2. I’ve blogged on this, too. I read her snarky piece at Lipstick Chronicles and found it puzzling, to say the least. I love Evanovich’s books; I’ve read the 1st ten. (I’m a “Ranger woman.”)

  3. I’ve read Strohmeyer’s version of events several weeks ago and was shocked. Shocked that J.E. might ever behave that way, shocked that someone would so publicly air such personal dirty laundry. I suspect there is much, much more to the story and Strohmeyer doesn’t come across as credible by virtue of her willingness to openly broadcast what amounts to a personal vendetta.
    I’m a nobody and J.E. emailed me a personal response (at least I assume she did since it was signed Janet) to an email I sent her. I was so thrilled and then devastated when my pc crashed with her email on it.
    I have always observed J.E. to behave with utmost kindness and generosity. While I believe there is something going on, I don’t buy Strohmeyer’s version of events.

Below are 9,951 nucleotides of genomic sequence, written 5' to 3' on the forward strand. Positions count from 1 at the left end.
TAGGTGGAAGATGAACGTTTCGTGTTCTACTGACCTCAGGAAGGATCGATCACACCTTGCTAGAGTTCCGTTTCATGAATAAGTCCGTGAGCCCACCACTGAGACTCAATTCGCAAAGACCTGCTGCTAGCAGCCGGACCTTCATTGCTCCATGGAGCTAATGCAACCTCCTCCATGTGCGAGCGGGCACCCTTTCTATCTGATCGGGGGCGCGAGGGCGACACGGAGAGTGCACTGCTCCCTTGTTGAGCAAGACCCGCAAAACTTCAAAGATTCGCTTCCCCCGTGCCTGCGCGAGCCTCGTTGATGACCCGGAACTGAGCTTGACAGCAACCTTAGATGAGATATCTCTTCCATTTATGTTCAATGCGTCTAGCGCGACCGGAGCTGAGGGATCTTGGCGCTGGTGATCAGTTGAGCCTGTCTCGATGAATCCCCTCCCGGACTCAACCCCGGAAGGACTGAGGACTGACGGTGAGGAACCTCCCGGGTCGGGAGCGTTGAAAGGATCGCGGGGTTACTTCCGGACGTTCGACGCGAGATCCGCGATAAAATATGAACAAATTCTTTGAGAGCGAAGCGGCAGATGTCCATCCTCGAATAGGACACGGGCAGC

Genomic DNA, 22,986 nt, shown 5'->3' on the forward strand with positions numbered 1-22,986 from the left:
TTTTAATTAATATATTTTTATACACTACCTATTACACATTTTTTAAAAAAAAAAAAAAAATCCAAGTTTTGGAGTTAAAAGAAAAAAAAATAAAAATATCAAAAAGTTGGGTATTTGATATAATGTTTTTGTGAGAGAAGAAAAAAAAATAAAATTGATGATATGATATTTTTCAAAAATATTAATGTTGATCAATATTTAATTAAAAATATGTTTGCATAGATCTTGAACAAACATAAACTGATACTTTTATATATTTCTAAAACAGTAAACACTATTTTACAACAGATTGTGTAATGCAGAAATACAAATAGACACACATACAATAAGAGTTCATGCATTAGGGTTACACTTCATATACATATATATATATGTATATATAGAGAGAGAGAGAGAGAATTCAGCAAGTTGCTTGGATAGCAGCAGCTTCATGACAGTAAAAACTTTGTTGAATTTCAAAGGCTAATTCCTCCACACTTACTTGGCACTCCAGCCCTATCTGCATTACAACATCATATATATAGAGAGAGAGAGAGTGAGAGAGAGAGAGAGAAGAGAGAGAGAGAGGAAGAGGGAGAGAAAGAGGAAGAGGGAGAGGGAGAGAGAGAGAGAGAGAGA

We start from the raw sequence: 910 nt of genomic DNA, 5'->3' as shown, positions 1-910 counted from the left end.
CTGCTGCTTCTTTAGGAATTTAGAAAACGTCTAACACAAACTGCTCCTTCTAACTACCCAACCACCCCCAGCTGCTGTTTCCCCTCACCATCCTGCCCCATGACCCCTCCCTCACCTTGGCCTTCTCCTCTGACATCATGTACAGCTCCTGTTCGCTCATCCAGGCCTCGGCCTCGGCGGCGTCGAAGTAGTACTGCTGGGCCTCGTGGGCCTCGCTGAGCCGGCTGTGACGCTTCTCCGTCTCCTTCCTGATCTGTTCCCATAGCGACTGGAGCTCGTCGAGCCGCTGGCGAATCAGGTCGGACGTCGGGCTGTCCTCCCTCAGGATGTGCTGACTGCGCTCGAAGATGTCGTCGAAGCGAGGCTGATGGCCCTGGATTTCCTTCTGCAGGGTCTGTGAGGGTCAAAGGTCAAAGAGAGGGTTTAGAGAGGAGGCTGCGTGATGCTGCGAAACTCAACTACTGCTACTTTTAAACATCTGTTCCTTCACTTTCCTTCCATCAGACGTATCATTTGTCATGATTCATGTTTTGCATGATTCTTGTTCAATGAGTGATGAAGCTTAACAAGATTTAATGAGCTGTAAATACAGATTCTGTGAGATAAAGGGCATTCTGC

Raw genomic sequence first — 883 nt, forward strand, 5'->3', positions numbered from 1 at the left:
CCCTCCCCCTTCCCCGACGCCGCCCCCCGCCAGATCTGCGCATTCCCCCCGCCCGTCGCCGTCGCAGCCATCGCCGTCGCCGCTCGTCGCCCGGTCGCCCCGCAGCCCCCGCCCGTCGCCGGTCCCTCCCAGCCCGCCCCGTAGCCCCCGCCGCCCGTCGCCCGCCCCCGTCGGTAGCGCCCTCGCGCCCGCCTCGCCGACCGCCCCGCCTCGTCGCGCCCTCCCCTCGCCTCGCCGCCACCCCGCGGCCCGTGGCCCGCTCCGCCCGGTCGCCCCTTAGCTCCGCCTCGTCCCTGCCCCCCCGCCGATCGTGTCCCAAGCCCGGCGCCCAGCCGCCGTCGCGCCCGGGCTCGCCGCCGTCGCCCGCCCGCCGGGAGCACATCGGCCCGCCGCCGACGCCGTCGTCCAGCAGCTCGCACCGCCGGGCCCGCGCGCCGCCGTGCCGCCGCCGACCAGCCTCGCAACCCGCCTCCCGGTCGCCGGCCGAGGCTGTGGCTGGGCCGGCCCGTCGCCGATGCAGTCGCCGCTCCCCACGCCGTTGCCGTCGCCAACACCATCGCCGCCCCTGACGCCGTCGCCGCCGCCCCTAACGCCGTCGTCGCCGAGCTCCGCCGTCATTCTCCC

I actually chose not to blog about it as I didn’t want to draw any more attention to it than necessary. The whole thing struck me as a publicity stunt and I didn’t want to fuel the fire.
    That being said, I don’t mean to imply you shouldn’t have posted anything. For me it was just that I didn’t know either of the authors personally, nor did I have anything constructive to add, and I didn’t have any facts to justify a post.
    It’s nice to see her friends standing up for her as I have mostly found posts more than willing to buy into Strohmeyer’s side of the story.

  4. I didn’t find it snarky. It struck me as a public response to a situation that had already become publicly weird.
    I don’t know either person, but the confusion expressed seemed genuine enough to me that I posted a supportive comment. Maybe I shouldn’t have, and I’m overly credulous–but I thought I’d already heard the other side someplace, and what I was reading was a response, not a first blow.